Now, design video 'zine Nowness has released a video interview with Ando, where he speaks about his design philosophy and process in his native tongue (with captions, too). In the video, Ando said, "A living space should be a sanctuary. It has to be a place where you can reflect on your life. When one arrives home, there's a very tranquil feeling. This project is about that." He compared the design process to his experience boxing professionally as a teenager, staying a step ahead. "Architecture is also a battle," he said. "I wanted to make something which no one else could," Ando continued. "A very quiet piece of architecture." Specifically, he sought to bring a distinct Japanese sensibility to the project while not losing its unique sense of place in the city. "Here is where you most feel, 'I'm living in New York,'" he said. In his design, he said water and light become "a living thing." Watch the video for yourself above and view more renderings here. Developers also plan another 400-foot-tall tower in Midtown by famed Portuguese architect Álvaro Siza Vieira.
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After years of delays, BKSK is set to revive this half-built luxury tower in New York’s artsy Noho district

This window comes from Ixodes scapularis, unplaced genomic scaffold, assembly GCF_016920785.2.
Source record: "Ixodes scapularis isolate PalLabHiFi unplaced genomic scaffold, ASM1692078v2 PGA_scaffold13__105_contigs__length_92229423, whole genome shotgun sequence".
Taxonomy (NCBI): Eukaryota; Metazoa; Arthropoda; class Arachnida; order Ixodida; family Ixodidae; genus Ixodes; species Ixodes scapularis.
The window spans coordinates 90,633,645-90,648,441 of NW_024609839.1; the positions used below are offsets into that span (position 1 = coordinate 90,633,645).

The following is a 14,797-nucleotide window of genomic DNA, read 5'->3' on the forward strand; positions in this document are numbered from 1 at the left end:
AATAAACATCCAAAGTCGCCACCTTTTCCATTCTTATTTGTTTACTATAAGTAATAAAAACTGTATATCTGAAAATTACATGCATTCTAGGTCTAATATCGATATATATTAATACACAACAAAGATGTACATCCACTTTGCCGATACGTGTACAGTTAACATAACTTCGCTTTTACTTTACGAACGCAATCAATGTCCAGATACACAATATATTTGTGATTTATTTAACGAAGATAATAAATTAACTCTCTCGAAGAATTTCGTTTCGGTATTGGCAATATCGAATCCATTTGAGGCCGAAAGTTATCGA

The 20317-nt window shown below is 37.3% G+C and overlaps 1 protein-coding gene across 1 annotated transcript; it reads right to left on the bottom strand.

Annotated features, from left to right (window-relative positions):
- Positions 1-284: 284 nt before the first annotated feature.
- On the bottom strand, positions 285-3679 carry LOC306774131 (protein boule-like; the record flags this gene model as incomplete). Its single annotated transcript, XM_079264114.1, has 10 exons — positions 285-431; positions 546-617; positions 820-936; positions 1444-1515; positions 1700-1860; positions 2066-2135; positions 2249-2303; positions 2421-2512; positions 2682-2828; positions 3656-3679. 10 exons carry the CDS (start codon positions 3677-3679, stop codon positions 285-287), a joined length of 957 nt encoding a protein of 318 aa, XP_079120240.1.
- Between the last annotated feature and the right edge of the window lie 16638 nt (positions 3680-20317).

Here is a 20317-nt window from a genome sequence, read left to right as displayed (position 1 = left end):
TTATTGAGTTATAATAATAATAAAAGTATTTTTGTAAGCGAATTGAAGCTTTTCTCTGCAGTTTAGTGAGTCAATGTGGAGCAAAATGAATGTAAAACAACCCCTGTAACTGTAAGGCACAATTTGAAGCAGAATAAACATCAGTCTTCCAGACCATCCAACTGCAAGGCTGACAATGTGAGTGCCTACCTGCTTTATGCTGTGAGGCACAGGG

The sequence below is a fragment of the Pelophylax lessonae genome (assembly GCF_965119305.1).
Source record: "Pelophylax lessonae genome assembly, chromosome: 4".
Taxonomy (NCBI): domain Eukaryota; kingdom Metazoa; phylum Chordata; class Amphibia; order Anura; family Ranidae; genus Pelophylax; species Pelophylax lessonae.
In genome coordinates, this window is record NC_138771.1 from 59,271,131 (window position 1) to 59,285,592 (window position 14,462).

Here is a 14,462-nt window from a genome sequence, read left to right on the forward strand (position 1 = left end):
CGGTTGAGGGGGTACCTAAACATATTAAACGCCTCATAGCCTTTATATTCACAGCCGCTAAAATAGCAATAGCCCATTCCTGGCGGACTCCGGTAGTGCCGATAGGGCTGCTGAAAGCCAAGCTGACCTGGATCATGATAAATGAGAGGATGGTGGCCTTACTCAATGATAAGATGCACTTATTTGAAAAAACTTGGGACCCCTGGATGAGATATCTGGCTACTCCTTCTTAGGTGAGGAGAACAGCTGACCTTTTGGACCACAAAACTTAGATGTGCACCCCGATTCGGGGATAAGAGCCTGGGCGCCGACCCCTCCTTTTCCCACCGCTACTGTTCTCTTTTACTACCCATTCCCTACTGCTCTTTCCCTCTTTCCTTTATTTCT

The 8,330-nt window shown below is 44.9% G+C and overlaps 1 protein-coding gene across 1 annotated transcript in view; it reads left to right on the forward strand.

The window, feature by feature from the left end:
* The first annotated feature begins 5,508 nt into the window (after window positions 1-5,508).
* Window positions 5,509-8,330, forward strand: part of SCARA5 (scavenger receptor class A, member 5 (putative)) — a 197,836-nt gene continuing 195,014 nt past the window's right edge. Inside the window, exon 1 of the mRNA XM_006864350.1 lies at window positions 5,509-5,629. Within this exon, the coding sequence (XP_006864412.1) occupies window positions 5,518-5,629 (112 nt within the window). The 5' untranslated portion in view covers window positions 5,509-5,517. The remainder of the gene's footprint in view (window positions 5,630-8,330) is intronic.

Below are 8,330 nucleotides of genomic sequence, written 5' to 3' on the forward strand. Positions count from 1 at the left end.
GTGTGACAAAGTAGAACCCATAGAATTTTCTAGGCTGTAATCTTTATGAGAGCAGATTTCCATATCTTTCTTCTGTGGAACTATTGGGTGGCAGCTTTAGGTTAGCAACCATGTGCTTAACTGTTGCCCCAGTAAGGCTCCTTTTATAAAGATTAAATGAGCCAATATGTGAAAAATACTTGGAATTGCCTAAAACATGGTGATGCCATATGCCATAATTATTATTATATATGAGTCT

With some financial maneuvering, the long-delayed construction site at 22 Bond Street in NoHo will finally see some action. For years, a 14-story super structure has been lurking at the coveted corner as a blatant reminder of a hotel project that went south. Now, with some refinancing, BKSK Architects will adapt the existing skeleton into an 11-story, block-through condo building. The Commercial Observer reported "developers Second Development Services and Richport Group have refinanced their $28 million acquisition and construction loan on 22 Bond Street from Starwood Capital Group with new debt from Glacier Global Partners." So this means that the $52 million project is now moving forward—but there is still no completion date just yet. "Taking advantage of the site’s expansive exposure on Lafayette Street, the building will become a literal canvas for art with a giant, site-specific mural," BKSK wrote on its website. "Additionally, the deep site is bracketed by two facades of weathered steel on the north and south ends, framing an 'art garden' within, visible to passersby through a large vitrine near the entrance on Bond Street. This building-as-art concept continues the neighborhood’s legacy as an incubator for art, where beginning in the 1970s, some the city’s most prominent contemporary artists emerged." This will be BKSK's second major project on the architecturally potent Bond Street. The backside of 22 Bond faces the firm's 25 Bond, a stately condo building clad in stone, bronze, and glass. And right across Lafayette Avenue from 22 Bond are two nearly-completed buildings from other big name design firms: Selldorf Architects and Morris Adjmi. The Selldorf-designed 10 Bond Street is clad in sculpted terracotta panels, while Adjmi's 372 Lafayette has an aluminum skin. Check out the photos and renderings of 22 Broad street below to see the building's sorry state today, and where it's headed soon. [h/t YIMBY]